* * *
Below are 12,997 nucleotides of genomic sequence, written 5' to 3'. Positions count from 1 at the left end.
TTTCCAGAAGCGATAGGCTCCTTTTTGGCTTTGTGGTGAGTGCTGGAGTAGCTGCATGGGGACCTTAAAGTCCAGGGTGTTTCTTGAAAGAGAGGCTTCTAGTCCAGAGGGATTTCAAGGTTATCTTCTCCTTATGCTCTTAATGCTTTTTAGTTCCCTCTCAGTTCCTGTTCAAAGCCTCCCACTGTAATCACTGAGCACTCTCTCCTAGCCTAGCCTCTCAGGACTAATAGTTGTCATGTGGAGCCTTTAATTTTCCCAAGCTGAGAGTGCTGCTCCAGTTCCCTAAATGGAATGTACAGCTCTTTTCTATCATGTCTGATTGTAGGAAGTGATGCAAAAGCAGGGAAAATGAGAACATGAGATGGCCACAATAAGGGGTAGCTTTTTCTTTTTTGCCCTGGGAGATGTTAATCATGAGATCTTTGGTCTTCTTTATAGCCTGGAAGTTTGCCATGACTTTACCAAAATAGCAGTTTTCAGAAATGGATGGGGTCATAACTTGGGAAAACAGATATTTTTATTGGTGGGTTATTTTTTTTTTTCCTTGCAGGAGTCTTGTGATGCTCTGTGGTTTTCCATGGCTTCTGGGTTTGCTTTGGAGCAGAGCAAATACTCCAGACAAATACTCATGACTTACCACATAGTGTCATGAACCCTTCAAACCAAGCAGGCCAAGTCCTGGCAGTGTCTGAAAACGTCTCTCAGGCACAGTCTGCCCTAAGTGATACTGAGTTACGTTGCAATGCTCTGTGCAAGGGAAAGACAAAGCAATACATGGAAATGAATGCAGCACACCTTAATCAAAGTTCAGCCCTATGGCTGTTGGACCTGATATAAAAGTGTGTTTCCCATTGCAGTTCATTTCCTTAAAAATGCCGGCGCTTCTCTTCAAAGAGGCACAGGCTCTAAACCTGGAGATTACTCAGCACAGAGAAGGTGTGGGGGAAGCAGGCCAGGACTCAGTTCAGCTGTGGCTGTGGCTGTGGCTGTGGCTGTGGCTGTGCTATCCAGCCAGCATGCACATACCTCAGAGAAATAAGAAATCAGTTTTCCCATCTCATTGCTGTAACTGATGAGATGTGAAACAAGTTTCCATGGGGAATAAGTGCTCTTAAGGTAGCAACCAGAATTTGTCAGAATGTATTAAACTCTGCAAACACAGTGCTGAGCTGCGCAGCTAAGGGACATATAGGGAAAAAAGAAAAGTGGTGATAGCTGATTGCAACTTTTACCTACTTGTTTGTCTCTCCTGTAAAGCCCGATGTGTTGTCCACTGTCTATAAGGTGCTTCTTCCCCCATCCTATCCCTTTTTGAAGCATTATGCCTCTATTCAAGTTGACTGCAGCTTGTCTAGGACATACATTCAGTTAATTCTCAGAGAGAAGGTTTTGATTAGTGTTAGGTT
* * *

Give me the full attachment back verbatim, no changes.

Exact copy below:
Below are 12,997 nucleotides of genomic sequence, written 5' to 3'. Positions count from 1 at the left end.
TTTCCAGAAGCGATAGGCTCCTTTTTGGCTTTGTGGTGAGTGCTGGAGTAGCTGCATGGGGACCTTAAAGTCCAGGGTGTTTCTTGAAAGAGAGGCTTCTAGTCCAGAGGGATTTCAAGGTTATCTTCTCCTTATGCTCTTAATGCTTTTTAGTTCCCTCTCAGTTCCTGTTCAAAGCCTCCCACTGTAATCACTGAGCACTCTCTCCTAGCCTAGCCTCTCAGGACTAATAGTTGTCATGTGGAGCCTTTAATTTTCCCAAGCTGAGAGTGCTGCTCCAGTTCCCTAAATGGAATGTACAGCTCTTTTCTATCATGTCTGATTGTAGGAAGTGATGCAAAAGCAGGGAAAATGAGAACATGAGATGGCCACAATAAGGGGTAGCTTTTTCTTTTTTGCCCTGGGAGATGTTAATCATGAGATCTTTGGTCTTCTTTATAGCCTGGAAGTTTGCCATGACTTTACCAAAATAGCAGTTTTCAGAAATGGATGGGGTCATAACTTGGGAAAACAGATATTTTTATTGGTGGGTTATTTTTTTTTTTCCTTGCAGGAGTCTTGTGATGCTCTGTGGTTTTCCATGGCTTCTGGGTTTGCTTTGGAGCAGAGCAAATACTCCAGACAAATACTCATGACTTACCACATAGTGTCATGAACCCTTCAAACCAAGCAGGCCAAGTCCTGGCAGTGTCTGAAAACGTCTCTCAGGCACAGTCTGCCCTAAGTGATACTGAGTTACGTTGCAATGCTCTGTGCAAGGGAAAGACAAAGCAATACATGGAAATGAATGCAGCACACCTTAATCAAAGTTCAGCCCTATGGCTGTTGGACCTGATATAAAAGTGTGTTTCCCATTGCAGTTCATTTCCTTAAAAATGCCGGCGCTTCTCTTCAAAGAGGCACAGGCTCTAAACCTGGAGATTACTCAGCACAGAGAAGGTGTGGGGGAAGCAGGCCAGGACTCAGTTCAGCTGTGGCTGTGGCTGTGGCTGTGGCTGTGGCTGTGCTATCCAGCCAGCATGCACATACCTCAGAGAAATAAGAAATCAGTTTTCCCATCTCATTGCTGTAACTGATGAGATGTGAAACAAGTTTCCATGGGGAATAAGTGCTCTTAAGGTAGCAACCAGAATTTGTCAGAATGTATTAAACTCTGCAAACACAGTGCTGAGCTGCGCAGCTAAGGGACATATAGGGAAAAAAGAAAAGTGGTGATAGCTGATTGCAACTTTTACCTACTTGTTTGTCTCTCCTGTAAAGCCCGATGTGTTGTCCACTGTCTATAAGGTGCTTCTTCCCCCATCCTATCCCTTTTTGAAGCATTATGCCTCTATTCAAGTTGACTGCAGCTTGTCTAGGACATACATTCAGTTAATTCTCAGAGAGAAGGTTTTGATTAGTGTTAGGTT